The believer is no longer under laws and rules. We are no longer prescribed an order of worship. That is why the New Testament is surprisingly silent on the subject of worship In fact when the church gathers it is never called worship in the New Testament. There is to be a glad freedom in the grace of God and a liberty in the Holy Spirit. I don’t want you to be confused as to why we gather. Not that we are not worshiping when we gather, but that our reason for meeting is that we are “following hard after God”. We are simply wanting God to fill us with Himself, because we know that He is all that we need. That is why all of our songs have to do with Him. We are not performing an order of worship or doing our duty. We strive to pour our hearts and lives into the participatory experience of glorying in the person and work of Jesus Christ. We do not want there to be a focus on the musical excellence, or the lack thereof. We ought not to sit and judge the delivery of the sermon, or the appearance of other believers. Our focus is to be on God Himself. Every member of the body should gather hungry for God, and wait with anticipation as we pray and sing with all of our hearts and read the scriptures and preach and listen, all with the aim of drinking in His presence, His Word, His Spirit.

The regulative principle is used to apply to worship in the sense that only the Scriptures “sanction” what can and cannot be used in worship. In the scriptures, when Paul and James “sanction” believers to “sing Psalms”, they are using a word that in itself means “a striking, or a twanging” in particular, of a musical instrument. The whole of Psalms, and the matter of singing, clearly lends itself to being accompanied by musical instruments. In fact, a thorough study of instruments in the Psalms gives us the clear understanding that we are to praise Him with instruments. Meditating on the truths of Gods word while listening to an artist play that song beautifully on an instrument brings glory to God. I can play a beautiful song on the piano while worshiping Him in my heart, and the resultant chords sounding forth that song glorifies God. It is not that the sounds are in and of themselves are pleasing to God, but that the hearts and minds of the hearer, or hearers are stimulated to enjoin praise to God. This is God’s idea, not man’s. It is He who has made us and not we ourselves and to authentically sing praises to God, our whole being is to be incorporated. There is nothing wrong, in fact, there is everything right with using musical instruments to enhance our full worship experience and to help engage our hearts and our minds. Not simply one or the other. Music is God’s idea. Instruments are God’s idea. We are enjoined to use instruments in worship and it is to certainly be more than an intellectual exercise. We are to sing praises to God with passion. The Psalms were particularly written to be accompanied by musical instruments.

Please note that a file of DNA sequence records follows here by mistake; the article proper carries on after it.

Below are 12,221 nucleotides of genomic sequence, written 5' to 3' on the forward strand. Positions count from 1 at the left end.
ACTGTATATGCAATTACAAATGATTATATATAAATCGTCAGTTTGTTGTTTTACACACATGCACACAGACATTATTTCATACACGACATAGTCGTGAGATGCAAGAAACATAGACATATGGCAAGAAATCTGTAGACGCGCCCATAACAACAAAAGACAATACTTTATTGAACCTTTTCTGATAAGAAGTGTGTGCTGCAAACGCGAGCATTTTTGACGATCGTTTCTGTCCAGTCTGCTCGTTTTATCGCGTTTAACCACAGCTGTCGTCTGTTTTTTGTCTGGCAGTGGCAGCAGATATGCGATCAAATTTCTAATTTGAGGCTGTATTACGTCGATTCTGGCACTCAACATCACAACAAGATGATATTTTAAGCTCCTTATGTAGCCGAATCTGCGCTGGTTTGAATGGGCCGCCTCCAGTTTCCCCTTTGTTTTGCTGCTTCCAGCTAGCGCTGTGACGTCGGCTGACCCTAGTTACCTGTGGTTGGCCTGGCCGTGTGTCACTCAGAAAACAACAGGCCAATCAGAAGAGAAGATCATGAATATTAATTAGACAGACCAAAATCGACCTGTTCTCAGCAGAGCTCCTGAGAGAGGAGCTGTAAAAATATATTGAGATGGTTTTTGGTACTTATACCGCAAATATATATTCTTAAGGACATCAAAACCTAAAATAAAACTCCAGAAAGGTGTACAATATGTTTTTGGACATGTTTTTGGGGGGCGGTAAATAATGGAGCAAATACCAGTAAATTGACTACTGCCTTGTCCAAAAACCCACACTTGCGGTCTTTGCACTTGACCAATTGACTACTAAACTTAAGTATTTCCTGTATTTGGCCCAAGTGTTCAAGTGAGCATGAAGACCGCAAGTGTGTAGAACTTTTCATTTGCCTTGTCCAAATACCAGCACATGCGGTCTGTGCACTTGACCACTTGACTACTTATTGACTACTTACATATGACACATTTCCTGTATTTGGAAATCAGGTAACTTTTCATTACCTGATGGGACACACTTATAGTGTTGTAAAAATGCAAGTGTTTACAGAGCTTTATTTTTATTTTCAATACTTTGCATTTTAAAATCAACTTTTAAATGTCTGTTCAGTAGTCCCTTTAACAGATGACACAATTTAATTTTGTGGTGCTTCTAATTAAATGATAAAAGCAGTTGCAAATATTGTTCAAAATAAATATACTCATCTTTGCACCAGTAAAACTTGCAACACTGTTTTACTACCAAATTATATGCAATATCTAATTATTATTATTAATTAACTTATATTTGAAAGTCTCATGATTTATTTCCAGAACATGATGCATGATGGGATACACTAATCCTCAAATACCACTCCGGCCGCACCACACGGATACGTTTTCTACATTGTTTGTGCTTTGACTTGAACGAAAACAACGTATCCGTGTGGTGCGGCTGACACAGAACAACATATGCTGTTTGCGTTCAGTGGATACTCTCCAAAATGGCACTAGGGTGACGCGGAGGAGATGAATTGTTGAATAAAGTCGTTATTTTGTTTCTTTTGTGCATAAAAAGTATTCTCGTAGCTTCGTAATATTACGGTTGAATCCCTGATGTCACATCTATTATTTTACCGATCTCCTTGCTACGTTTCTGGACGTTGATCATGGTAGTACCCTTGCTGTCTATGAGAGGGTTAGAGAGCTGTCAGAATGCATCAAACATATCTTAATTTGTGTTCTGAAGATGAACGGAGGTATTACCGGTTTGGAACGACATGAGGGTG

The Regulative Principle opposes the very scriptures it purports to uphold, as if one could sing Psalm 150, as sanctioned by James and Paul, and not use the same stringed instrument the Psalms they are singing exhort us to use. Or as if we could sing Psalm 33 and then command not to use the same harp in praising Him that we just sang about. Or sing Psalm 43 and believe that while David could praise Him with a harp, or a ten stringed instrument, we could not praise Him with a six or a twelve stringed instrument.
When it comes to the scriptures, I must be clear. We have the freedom according to scripture to use instruments in our corporate worship, and we have the admonition to at times use them loudly. There are other times when silence is necessitated. Times when reflective instrumentation is warranted. Times when beautiful accompaniment is needed. (For some of us, it is as beautiful as we can possibly make it with our talents.) And all of these at times should be implemented in our worship.
We are going to continue to use Psalms, Hymns and Spiritual Songs. We are going to sing deep theological songs, simple phrases of meditation and reflection concerning those truths, we are going to wait and linger over certain truths at times, sometimes singing them repetitively, like in the Psalms. Sometimes between verses we are going to continue the melody on the instruments in meditative praise, giving the congregation more time to reflect on the truth we just sang. We are going to use different instruments, sometimes more, sometimes less, and sometimes no instruments. Sometimes Old Hymns of the faith, like It Is Well and And Can It Be, sometimes a Hymn like it is written in the holy Trinity Hymnal, and sometimes I will re-write the song, or use the melody another has written for it that seems to go better in our culture than the old dirges they sometimes used.
In short, Rockport, a reformed Baptist church, is “reformed and still reforming.” As we learn and grow together in the grace of God, we learn to support one another, to uphold one another, to encourage one another and to pray for one another. Our desire is to be a grace-filled church, with an atmosphere of “passion for God” when it comes to worship. As the elder who oversees worship at Rockport, along with the other elders who keep me accountable, my desire it to please God above all. I also desire that our worship services are a blessing to the congregation. As we join together each week let’s encourage and exhort one another in an atmosphere of grace, longing, hungering and thirsting for God.